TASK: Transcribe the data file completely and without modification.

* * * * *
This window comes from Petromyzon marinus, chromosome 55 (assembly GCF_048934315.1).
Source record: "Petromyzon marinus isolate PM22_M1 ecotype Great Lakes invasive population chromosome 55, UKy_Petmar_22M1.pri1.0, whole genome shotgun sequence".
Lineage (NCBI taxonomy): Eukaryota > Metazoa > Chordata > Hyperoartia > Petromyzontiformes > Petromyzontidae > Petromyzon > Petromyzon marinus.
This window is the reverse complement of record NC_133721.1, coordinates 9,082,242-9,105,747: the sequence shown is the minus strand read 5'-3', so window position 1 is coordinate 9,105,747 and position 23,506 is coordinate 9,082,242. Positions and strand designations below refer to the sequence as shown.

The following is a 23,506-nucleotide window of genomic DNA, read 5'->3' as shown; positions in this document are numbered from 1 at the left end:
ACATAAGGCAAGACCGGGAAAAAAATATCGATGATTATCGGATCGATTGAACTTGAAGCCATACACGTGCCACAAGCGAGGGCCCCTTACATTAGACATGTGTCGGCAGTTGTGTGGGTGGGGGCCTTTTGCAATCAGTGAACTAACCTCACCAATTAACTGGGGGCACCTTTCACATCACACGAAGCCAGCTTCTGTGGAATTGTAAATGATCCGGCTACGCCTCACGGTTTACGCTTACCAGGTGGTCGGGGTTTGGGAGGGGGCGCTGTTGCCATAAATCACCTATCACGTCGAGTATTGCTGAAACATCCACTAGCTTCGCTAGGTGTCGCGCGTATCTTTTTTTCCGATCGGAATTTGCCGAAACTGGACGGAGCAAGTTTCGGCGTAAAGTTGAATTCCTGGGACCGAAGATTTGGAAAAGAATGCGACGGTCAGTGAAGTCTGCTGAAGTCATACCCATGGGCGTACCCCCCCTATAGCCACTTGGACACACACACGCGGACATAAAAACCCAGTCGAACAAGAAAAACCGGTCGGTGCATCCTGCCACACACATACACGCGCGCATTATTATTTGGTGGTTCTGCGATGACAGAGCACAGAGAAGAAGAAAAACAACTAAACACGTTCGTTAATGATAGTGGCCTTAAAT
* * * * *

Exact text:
This window comes from Petromyzon marinus, chromosome 55 (assembly GCF_048934315.1).
Source record: "Petromyzon marinus isolate PM22_M1 ecotype Great Lakes invasive population chromosome 55, UKy_Petmar_22M1.pri1.0, whole genome shotgun sequence".
Lineage (NCBI taxonomy): Eukaryota > Metazoa > Chordata > Hyperoartia > Petromyzontiformes > Petromyzontidae > Petromyzon > Petromyzon marinus.
This window is the reverse complement of record NC_133721.1, coordinates 9,082,242-9,105,747: the sequence shown is the minus strand read 5'-3', so window position 1 is coordinate 9,105,747 and position 23,506 is coordinate 9,082,242. Positions and strand designations below refer to the sequence as shown.

The following is a 23,506-nucleotide window of genomic DNA, read 5'->3' as shown; positions in this document are numbered from 1 at the left end:
ACATAAGGCAAGACCGGGAAAAAAATATCGATGATTATCGGATCGATTGAACTTGAAGCCATACACGTGCCACAAGCGAGGGCCCCTTACATTAGACATGTGTCGGCAGTTGTGTGGGTGGGGGCCTTTTGCAATCAGTGAACTAACCTCACCAATTAACTGGGGGCACCTTTCACATCACACGAAGCCAGCTTCTGTGGAATTGTAAATGATCCGGCTACGCCTCACGGTTTACGCTTACCAGGTGGTCGGGGTTTGGGAGGGGGCGCTGTTGCCATAAATCACCTATCACGTCGAGTATTGCTGAAACATCCACTAGCTTCGCTAGGTGTCGCGCGTATCTTTTTTTCCGATCGGAATTTGCCGAAACTGGACGGAGCAAGTTTCGGCGTAAAGTTGAATTCCTGGGACCGAAGATTTGGAAAAGAATGCGACGGTCAGTGAAGTCTGCTGAAGTCATACCCATGGGCGTACCCCCCCTATAGCCACTTGGACACACACACGCGGACATAAAAACCCAGTCGAACAAGAAAAACCGGTCGGTGCATCCTGCCACACACATACACGCGCGCATTATTATTTGGTGGTTCTGCGATGACAGAGCACAGAGAAGAAGAAAAACAACTAAACACGTTCGTTAATGATAGTGGCCTTAAAT